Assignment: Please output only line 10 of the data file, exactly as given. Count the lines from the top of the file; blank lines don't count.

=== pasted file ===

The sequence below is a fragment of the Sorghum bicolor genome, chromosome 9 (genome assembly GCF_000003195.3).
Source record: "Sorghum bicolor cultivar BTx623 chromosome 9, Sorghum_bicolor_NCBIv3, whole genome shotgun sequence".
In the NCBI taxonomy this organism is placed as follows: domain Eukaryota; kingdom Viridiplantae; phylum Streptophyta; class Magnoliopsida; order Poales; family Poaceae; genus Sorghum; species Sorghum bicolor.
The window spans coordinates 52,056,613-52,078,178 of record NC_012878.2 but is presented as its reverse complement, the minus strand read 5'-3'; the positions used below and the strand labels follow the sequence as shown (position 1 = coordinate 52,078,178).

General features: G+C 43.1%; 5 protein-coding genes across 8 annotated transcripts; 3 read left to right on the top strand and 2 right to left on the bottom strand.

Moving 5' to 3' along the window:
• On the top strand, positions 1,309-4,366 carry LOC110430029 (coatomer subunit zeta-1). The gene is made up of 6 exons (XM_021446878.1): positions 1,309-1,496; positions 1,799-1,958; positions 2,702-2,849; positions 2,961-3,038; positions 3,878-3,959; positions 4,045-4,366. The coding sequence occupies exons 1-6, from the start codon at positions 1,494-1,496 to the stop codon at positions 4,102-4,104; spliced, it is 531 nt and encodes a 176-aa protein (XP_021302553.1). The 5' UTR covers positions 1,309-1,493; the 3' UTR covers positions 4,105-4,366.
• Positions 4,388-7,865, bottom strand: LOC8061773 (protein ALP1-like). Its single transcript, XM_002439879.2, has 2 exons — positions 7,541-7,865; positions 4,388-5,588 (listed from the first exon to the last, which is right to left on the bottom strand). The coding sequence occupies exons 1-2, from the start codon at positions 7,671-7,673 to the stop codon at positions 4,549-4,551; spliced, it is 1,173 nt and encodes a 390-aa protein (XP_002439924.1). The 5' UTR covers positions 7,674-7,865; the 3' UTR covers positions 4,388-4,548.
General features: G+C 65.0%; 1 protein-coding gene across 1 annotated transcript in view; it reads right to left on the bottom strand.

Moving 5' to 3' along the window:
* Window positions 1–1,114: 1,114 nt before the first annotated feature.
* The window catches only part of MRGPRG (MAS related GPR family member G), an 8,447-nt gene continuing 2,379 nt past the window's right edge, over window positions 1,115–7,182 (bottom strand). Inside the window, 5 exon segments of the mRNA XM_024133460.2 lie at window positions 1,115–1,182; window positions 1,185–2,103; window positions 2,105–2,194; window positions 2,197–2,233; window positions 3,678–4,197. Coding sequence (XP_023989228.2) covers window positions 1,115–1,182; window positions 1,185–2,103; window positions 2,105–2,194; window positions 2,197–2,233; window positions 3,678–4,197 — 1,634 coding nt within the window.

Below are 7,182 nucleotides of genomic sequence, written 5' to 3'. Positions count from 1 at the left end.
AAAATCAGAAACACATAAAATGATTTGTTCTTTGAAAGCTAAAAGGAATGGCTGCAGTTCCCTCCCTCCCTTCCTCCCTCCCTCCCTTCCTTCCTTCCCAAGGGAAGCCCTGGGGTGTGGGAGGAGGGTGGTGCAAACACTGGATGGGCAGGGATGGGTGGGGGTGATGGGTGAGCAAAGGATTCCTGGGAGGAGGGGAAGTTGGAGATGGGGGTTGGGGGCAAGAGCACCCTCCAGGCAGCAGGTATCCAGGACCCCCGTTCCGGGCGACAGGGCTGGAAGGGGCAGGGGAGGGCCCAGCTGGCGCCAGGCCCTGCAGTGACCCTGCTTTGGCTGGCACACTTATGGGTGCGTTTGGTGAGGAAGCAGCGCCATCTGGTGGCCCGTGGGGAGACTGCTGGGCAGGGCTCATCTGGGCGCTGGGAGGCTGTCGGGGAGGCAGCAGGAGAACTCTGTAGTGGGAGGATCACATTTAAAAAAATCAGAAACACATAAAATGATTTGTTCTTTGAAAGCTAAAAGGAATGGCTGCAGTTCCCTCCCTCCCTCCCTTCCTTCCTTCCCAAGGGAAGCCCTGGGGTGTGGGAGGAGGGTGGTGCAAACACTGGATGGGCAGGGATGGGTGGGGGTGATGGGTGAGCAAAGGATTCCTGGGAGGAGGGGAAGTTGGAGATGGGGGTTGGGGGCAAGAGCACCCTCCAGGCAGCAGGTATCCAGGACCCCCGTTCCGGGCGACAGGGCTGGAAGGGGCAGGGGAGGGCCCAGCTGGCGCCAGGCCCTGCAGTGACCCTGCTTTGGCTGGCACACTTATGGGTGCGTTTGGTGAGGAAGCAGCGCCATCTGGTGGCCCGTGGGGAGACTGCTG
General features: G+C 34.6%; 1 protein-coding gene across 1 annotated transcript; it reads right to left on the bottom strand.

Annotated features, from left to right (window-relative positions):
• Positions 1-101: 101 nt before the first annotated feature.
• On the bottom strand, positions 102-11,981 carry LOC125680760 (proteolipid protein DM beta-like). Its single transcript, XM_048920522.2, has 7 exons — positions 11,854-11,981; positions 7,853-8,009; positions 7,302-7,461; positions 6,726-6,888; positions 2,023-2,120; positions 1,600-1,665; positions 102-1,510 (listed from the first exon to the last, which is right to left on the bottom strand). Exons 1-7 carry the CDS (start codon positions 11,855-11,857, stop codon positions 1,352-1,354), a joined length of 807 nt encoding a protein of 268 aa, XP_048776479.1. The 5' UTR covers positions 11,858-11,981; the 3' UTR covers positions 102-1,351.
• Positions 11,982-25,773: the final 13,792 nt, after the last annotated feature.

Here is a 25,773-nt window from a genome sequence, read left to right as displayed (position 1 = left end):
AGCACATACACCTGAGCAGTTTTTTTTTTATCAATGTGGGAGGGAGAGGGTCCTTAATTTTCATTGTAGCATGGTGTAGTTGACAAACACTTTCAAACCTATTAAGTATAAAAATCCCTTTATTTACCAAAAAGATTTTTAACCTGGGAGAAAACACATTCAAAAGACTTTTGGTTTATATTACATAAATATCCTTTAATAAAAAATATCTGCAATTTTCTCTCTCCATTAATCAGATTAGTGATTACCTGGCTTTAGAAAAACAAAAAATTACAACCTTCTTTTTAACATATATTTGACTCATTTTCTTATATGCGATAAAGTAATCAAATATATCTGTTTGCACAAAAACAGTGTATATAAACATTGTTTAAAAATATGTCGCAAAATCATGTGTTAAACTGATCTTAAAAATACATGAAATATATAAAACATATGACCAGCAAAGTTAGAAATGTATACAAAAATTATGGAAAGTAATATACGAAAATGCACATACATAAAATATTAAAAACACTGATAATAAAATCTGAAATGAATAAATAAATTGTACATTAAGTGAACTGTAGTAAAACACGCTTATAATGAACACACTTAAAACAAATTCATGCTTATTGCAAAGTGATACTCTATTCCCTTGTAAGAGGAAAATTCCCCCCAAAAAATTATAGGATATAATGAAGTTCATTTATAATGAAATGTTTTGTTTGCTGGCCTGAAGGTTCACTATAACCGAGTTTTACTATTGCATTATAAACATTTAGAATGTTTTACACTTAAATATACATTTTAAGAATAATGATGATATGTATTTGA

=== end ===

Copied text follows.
Moving 5' to 3' along the window: